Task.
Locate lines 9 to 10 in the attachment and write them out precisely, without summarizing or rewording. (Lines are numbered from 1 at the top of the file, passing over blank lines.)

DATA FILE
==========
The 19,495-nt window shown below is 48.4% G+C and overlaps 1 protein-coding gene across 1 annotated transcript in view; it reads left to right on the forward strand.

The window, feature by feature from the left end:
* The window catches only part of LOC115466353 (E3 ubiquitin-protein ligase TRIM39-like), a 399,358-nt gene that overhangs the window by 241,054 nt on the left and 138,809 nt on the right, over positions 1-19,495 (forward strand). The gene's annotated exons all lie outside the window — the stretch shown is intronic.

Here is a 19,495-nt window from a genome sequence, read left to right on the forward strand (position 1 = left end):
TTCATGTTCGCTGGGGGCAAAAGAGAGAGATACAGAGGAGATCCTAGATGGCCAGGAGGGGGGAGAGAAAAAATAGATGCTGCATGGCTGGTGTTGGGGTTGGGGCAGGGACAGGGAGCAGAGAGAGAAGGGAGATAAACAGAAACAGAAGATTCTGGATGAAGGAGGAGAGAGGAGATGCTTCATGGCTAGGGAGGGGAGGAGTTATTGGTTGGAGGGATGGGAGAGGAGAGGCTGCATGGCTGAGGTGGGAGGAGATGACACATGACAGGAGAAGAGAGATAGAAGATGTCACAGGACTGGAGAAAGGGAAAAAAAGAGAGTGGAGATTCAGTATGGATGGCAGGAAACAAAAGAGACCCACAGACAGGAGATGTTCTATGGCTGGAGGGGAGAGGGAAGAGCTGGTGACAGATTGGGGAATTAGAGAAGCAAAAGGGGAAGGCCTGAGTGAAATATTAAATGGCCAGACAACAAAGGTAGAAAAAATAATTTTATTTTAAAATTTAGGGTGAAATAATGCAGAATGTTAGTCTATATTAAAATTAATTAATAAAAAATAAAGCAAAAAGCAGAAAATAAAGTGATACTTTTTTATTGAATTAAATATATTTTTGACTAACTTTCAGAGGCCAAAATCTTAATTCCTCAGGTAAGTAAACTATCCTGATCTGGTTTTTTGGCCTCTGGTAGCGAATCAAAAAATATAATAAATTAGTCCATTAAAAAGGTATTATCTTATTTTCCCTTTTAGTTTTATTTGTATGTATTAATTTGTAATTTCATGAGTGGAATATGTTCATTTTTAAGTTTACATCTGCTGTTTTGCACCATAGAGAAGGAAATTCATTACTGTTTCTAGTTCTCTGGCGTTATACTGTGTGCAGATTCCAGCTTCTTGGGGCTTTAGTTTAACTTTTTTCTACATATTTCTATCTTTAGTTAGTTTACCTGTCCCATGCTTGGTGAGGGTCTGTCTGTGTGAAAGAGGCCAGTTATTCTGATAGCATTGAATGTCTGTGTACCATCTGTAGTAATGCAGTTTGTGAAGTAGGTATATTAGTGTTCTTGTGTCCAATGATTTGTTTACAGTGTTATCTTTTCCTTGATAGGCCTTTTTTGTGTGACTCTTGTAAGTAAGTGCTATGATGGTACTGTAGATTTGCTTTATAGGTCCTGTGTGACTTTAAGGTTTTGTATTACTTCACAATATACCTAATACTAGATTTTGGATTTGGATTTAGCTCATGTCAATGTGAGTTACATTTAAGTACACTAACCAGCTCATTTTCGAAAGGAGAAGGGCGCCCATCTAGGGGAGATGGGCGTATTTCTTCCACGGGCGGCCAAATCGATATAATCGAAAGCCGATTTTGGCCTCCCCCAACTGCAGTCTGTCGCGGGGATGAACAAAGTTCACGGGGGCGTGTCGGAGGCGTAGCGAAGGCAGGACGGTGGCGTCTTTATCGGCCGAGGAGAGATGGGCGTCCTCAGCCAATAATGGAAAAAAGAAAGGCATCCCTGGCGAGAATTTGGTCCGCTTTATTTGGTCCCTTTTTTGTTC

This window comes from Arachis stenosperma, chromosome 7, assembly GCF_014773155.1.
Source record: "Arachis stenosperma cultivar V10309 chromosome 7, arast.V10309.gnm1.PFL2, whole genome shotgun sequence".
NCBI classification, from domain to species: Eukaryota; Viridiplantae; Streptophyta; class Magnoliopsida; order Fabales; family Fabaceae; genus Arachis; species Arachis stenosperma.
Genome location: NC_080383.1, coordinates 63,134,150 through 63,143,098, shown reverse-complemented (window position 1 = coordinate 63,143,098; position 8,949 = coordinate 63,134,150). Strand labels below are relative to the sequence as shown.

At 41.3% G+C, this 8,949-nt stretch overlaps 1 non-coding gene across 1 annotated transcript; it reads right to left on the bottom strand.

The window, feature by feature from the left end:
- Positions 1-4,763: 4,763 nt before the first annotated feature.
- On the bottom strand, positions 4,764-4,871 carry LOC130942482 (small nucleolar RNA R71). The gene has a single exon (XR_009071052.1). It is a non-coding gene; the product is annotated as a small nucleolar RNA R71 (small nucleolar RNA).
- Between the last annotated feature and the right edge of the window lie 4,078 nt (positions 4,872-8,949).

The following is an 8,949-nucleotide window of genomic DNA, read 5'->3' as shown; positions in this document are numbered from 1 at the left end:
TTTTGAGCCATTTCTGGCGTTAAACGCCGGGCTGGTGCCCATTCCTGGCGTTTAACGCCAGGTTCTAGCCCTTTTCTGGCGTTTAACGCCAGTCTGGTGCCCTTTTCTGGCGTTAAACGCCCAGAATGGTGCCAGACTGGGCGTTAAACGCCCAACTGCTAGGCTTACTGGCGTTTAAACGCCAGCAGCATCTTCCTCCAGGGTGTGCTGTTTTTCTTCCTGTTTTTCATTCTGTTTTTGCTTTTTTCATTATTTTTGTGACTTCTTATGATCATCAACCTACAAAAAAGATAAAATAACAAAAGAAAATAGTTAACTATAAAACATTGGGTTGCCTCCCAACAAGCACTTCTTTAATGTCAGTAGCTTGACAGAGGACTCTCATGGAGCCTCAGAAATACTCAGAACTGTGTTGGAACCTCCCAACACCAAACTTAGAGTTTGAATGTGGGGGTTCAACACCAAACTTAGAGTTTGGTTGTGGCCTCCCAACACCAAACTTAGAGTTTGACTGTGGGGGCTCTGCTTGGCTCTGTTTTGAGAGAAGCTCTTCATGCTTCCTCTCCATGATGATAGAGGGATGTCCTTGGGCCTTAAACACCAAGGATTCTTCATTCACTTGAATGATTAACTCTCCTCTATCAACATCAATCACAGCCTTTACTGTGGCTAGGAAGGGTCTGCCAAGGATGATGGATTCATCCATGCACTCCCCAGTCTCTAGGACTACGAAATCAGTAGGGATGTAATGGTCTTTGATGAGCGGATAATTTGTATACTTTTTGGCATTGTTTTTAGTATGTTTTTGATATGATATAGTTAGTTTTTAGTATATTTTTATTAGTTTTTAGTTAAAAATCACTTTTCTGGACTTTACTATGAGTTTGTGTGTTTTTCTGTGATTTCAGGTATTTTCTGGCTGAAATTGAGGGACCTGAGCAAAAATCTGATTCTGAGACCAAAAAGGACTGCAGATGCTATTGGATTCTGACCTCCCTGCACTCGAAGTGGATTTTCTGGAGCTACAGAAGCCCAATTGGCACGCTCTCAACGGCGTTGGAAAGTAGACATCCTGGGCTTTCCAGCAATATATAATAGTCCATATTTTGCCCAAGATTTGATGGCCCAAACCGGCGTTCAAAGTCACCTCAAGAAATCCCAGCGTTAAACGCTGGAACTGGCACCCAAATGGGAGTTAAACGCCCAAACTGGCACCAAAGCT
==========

Genome location: NC_080383.1, coordinates 63,134,150 through 63,143,098, shown reverse-complemented (window position 1 = coordinate 63,143,098; position 8,949 = coordinate 63,134,150). Strand labels below are relative to the sequence as shown.

At 41.3% G+C, this 8,949-nt stretch overlaps 1 non-coding gene across 1 annotated transcript; it reads right to left on the bottom strand.